Mendocino Pygmy Cypress

Posted by on Aug 17, 2014 | No Comments
Mendocino Pygmy Cypress

I bought this Mendocino pygmy cypress from Bob Shimon of Mendocino Coast Bonsai. The tree is collected from private land; the age would only be an estimate since they grow very slowly in the harsh soil conditions that cause the pymgy to be added to the name. Outside that soil they are remarkably fast growers, like other cypresses. The needles are slightly finer than Monterey Cypress with a bit more of a natural tendency to grow more densely. They don’t grow only in the pygmy forests of Mendocino counts, they also grow in some of the surrounding area and attain a height that is more common for cypress trees. (See Lanner, 1999 or Kauffmann, 2012)

October 2010.   I had already had the tree for a couple years but had let it grow out of a desire to watch the growth habit but also to see what would happen to the trunk size.   The trunk size doubled in a couple years at the expense of the old bark.

October 2010. I had already had the tree for a couple years but had let it grow out of a desire to watch the growth habit but also to see what would happen to the trunk size. The trunk size doubled in a couple years at the expense of the old bark.

October 2010, what is now the back of the tree.

October 2010, what is now the back of the tree.

I had cut back selectively on the tree a few times to remove large branches and contain the explosive growth that lead to the enlargement of the trunk, but I never finished styling it until mid-July of 2013.

I don’t find the native shape of Mendocino Cypress to be particularly fantastic; I’ve never seen a large picturesque specimen despite growing up near Mendocino and visiting the areas many times. There were many Monterey Cypress planted along the roads near Mendocino that were much more inspiring in shape. So, after some consideration I decided that I would style the tree to resemble a Monterey cypress instead.

The branches all wired out.   I styled the crown to by almost flat on the top.

The branches all wired out. I styled the crown to by almost flat on the top.

Bob leaves a large chunk of the original soil undisturbed around the base of the tree and places it into a large growing container with new soil outside the native soil. The roots of cypress typically grow very quickly and these are no exception. While the root density inside the native soil is low, the root density in bonsai soil, or even Bob’s sand-peat mixture is much higher. When I bought the tree I left it to grow for about three years in the container that Bob had put it in. The result was some very large escape branches that improved the size of the trunk while simultaneously reducing the quality of the bark. A friend of mine has another tree that he’s been working on for slightly longer where the same thing happened to the trunk. The bark has started to return as the trees growth slows back down in a small bonsai container.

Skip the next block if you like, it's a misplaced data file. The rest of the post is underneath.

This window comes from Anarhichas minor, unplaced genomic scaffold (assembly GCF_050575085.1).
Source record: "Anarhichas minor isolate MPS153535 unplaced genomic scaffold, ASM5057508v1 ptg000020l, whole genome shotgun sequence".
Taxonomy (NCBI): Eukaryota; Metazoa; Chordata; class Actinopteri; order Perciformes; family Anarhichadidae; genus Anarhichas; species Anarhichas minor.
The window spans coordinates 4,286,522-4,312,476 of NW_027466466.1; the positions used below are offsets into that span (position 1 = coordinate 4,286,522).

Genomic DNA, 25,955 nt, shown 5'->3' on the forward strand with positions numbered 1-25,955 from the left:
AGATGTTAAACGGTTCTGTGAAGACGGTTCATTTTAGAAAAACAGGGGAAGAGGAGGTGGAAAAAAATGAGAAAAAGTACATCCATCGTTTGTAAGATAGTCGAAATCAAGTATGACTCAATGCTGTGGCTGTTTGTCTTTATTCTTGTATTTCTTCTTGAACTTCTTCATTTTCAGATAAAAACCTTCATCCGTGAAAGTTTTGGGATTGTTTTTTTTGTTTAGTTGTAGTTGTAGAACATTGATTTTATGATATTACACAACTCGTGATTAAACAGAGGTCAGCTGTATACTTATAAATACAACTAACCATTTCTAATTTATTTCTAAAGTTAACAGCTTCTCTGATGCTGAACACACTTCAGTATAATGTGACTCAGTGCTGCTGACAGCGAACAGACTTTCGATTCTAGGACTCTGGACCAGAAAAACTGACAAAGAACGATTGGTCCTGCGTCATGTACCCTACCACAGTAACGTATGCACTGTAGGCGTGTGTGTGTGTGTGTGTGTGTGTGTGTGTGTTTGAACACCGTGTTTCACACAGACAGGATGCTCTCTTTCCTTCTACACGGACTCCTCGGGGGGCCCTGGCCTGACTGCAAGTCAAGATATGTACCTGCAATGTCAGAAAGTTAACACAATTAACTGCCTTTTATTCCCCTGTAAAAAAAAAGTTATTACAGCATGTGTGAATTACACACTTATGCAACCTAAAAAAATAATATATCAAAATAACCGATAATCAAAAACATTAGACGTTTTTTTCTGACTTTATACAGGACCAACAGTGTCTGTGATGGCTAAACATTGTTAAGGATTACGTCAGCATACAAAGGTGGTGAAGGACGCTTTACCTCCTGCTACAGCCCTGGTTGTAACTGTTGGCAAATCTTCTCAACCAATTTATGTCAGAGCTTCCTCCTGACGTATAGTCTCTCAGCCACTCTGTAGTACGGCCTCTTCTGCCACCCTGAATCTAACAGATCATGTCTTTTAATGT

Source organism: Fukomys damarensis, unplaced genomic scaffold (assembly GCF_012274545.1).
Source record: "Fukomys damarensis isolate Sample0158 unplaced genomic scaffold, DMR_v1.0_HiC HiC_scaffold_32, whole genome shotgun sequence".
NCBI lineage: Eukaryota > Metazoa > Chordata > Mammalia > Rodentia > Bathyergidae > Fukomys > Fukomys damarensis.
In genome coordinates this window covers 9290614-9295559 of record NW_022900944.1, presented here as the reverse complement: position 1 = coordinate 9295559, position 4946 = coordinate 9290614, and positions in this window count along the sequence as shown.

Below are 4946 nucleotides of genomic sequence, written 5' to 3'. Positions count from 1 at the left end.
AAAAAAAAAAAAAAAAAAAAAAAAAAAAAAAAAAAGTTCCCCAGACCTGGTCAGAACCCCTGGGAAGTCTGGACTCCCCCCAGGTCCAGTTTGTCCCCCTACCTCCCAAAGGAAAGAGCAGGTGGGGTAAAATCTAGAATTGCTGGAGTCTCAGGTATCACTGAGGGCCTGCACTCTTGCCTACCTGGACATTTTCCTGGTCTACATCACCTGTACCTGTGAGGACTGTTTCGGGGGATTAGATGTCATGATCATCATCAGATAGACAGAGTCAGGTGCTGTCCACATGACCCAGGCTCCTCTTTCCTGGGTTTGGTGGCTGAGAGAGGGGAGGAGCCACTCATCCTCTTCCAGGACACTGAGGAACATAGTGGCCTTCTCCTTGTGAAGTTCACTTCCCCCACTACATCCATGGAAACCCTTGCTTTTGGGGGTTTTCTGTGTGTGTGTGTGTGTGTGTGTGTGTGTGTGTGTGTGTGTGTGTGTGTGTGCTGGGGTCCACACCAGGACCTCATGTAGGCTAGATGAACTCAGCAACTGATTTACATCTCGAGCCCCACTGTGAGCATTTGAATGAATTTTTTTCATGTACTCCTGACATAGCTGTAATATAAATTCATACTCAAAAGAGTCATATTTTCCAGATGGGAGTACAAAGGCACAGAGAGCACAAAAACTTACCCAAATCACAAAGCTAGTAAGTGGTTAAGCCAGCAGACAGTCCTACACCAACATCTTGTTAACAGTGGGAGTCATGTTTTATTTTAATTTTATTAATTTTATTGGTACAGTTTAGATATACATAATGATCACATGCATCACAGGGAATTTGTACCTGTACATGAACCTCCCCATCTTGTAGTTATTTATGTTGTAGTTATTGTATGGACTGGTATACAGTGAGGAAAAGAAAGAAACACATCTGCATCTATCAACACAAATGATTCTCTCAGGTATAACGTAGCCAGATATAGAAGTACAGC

A look at the rootball.   From Bob's original container I had removed the tree and cut off the bottom third of the rootball without a proper repotting in 2010.   Then in January of 2014 I did a full repotting.   The native soil is grey-ish at top left while Bob's soil is surrounding it.   I removed about 25% off the bottom and some around the edges before deciding to put the tree in a box.

A look at the rootball. From Bob’s original container I had removed the tree and cut off the bottom third of the rootball without a proper repotting in 2010. Then in January of 2014 I did a full repotting. The native soil is grey-ish at top left while Bob’s soil is surrounding it. I removed about 25% off the bottom and some around the edges before deciding to put the tree in a box.

In March 2014 I showed the tree at the BSSF show, with a non-traditional display.   Because this species is American and doesn't have a clear counterpart in Japan I felt it would be more interesting to break away from  Japanese style display.

In March 2014 I showed the tree at the BSSF show, with a non-traditional display. Because this species is American and doesn’t have a clear counterpart in Japan I felt it would be more interesting to break away from Japanese style display.

August 2014 - the tree has been allowed to grow unchecked since last year and is in need of a trim.   The box was hidden in the display above with the blocks and moss on the soil surface.

August 2014 – the tree has been allowed to grow unchecked since last year and is in need of a trim. The box was hidden in the display above with the blocks and moss on the soil surface.

After trimming and thinning the crown.   Although I like the tree I can't help but feel that the present crown shape is not as good as it could be.   I plan to revisit the shape of the crown in the near future.

After trimming and thinning the crown. Although I like the tree I can’t help but feel that the present crown shape is not as good as it could be. I plan to revisit the shape of the crown in the near future.